3.2.2. Relationship between SCH/SCHyper and Serum UA Levels
68 studies involved the comparison of serum UA levels between patients with SCH and subjects with normal thyroid function. 7 studies involved the comparison of serum UA levels between patients with SCHyper and subjects with normal thyroid function. 6 studies involved the comparison of serum UA levels between patients with SCH and SCHyper. The results showed that serum UA levels were significantly higher in patients with SCH than in those of normal controls (I2 = 96%, < 0.01, Z = 9.04, P < 0.01, SMD = 0.78, 95% CI: 0.61–0.95, Figure 3(a)). There was no statistical difference in the levels of UA between patients with SCHyper and normal controls (I2 = 97%, < 0.01, Z = 0.00, P = 1.00, SMD = 0.00, 95% CI: −0.67–0.67, Figure 4(a)). In addition, levels of UA in patients with SCH were significantly higher than those with SCHyper (I2 = 95%, < 0.01, Z = 2.02, = 0.04, SMD = 0.63, 95% CI: 0.02–1.23, Figure 2(b)).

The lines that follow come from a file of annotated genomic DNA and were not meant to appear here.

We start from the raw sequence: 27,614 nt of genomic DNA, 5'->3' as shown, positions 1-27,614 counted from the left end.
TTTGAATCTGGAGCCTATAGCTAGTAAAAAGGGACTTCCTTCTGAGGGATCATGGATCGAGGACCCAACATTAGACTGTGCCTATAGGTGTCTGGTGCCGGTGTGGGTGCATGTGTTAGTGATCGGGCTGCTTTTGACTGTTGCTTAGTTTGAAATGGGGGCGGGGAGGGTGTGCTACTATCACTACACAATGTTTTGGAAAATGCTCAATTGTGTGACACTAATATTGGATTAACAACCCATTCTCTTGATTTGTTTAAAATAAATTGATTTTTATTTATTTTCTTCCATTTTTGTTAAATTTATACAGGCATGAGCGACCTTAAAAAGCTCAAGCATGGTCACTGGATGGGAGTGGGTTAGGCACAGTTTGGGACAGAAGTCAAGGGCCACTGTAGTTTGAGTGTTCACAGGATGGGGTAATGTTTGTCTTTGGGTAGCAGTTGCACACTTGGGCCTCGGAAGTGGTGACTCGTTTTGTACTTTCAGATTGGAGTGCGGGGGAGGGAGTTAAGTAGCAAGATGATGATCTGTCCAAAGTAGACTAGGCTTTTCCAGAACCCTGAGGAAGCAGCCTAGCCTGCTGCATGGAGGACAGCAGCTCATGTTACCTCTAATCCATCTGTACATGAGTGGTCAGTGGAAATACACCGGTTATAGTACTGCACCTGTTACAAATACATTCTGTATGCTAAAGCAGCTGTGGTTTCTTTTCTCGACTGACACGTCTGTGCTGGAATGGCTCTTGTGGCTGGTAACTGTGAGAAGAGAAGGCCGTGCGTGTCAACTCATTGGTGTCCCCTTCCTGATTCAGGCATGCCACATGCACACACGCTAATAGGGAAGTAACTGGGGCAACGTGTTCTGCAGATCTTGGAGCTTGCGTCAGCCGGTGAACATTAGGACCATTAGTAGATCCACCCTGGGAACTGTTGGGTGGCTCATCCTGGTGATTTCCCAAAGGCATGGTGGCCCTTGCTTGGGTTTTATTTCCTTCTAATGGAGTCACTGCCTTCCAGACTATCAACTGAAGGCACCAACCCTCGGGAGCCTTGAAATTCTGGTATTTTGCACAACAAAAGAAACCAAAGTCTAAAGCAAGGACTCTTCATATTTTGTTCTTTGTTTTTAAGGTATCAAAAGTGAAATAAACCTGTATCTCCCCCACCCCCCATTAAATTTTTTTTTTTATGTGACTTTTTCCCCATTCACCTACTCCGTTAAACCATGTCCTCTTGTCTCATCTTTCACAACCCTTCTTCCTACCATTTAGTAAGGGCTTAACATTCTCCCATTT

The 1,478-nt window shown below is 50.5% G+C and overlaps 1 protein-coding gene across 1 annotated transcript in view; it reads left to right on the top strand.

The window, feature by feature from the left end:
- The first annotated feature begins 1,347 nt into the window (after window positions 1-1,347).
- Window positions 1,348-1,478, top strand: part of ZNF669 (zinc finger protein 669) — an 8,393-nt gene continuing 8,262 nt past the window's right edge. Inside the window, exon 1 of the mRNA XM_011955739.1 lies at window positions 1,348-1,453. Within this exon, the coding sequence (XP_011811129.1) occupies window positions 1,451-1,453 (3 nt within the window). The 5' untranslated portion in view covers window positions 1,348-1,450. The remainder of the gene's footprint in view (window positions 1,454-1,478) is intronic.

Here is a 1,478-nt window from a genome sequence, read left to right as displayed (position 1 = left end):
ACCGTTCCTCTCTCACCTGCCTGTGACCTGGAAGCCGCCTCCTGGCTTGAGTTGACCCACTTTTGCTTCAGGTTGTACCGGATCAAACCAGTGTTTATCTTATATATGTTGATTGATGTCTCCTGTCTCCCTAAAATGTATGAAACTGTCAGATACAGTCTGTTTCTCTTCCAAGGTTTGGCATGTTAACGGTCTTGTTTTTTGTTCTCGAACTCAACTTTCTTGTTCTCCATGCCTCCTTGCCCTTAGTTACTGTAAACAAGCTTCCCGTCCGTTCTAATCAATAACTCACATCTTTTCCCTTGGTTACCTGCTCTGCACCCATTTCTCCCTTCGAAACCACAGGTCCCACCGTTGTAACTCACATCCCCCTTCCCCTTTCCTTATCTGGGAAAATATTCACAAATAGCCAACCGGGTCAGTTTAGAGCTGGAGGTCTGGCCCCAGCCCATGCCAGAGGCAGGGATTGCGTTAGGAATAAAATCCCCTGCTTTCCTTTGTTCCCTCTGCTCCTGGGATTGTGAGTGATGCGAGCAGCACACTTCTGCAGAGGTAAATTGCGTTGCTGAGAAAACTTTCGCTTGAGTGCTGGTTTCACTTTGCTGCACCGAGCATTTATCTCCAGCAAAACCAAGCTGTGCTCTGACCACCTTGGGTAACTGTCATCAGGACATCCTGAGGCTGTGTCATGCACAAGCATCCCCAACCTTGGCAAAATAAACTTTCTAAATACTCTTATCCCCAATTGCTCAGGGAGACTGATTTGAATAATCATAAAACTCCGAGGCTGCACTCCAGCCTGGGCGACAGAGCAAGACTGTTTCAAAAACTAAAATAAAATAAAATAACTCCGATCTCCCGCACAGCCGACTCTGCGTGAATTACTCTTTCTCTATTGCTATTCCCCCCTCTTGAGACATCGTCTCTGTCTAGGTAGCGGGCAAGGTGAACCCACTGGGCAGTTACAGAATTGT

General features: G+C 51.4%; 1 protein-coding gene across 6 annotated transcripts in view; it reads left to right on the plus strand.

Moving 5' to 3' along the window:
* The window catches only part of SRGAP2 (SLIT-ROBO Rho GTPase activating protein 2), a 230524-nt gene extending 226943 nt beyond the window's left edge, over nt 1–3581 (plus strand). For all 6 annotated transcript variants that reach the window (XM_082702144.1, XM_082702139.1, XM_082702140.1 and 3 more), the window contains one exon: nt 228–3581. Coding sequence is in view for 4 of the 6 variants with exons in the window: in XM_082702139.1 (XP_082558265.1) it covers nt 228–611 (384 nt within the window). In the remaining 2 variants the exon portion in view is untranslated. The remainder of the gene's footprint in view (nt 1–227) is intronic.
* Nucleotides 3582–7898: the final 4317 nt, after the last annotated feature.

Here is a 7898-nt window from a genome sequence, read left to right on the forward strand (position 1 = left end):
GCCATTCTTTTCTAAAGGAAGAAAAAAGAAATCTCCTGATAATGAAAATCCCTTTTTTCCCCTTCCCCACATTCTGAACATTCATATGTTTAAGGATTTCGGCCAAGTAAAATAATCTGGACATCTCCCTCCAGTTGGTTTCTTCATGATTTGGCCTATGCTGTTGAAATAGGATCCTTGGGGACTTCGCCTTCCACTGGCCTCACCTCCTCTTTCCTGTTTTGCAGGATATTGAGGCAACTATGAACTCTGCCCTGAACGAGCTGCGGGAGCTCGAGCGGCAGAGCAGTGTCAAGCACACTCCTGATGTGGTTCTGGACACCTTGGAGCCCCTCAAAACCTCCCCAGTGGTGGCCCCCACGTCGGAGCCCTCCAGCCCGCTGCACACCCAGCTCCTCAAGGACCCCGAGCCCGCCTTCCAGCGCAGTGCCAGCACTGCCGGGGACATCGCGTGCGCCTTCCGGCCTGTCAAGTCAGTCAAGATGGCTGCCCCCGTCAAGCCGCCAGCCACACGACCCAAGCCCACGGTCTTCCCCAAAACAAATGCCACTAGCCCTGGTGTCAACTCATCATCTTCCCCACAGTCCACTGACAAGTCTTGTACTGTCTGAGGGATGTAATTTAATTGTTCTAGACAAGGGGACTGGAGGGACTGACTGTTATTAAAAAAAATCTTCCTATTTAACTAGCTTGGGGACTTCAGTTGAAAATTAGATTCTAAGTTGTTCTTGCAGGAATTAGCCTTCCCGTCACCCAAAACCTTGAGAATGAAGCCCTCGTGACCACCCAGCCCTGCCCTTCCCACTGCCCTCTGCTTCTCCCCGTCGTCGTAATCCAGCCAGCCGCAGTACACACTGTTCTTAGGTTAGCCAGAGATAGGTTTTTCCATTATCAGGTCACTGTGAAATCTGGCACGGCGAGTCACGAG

Meta-regression analysis showed that patient age ( = 0.076) and TSH level ( = 0.608) did not significantly impact the UA level in patients with SCH compared with those with normal thyroid function. However, area ( = 0.004) affected the pooled effect size.
3.2.4. Subgroup Analysis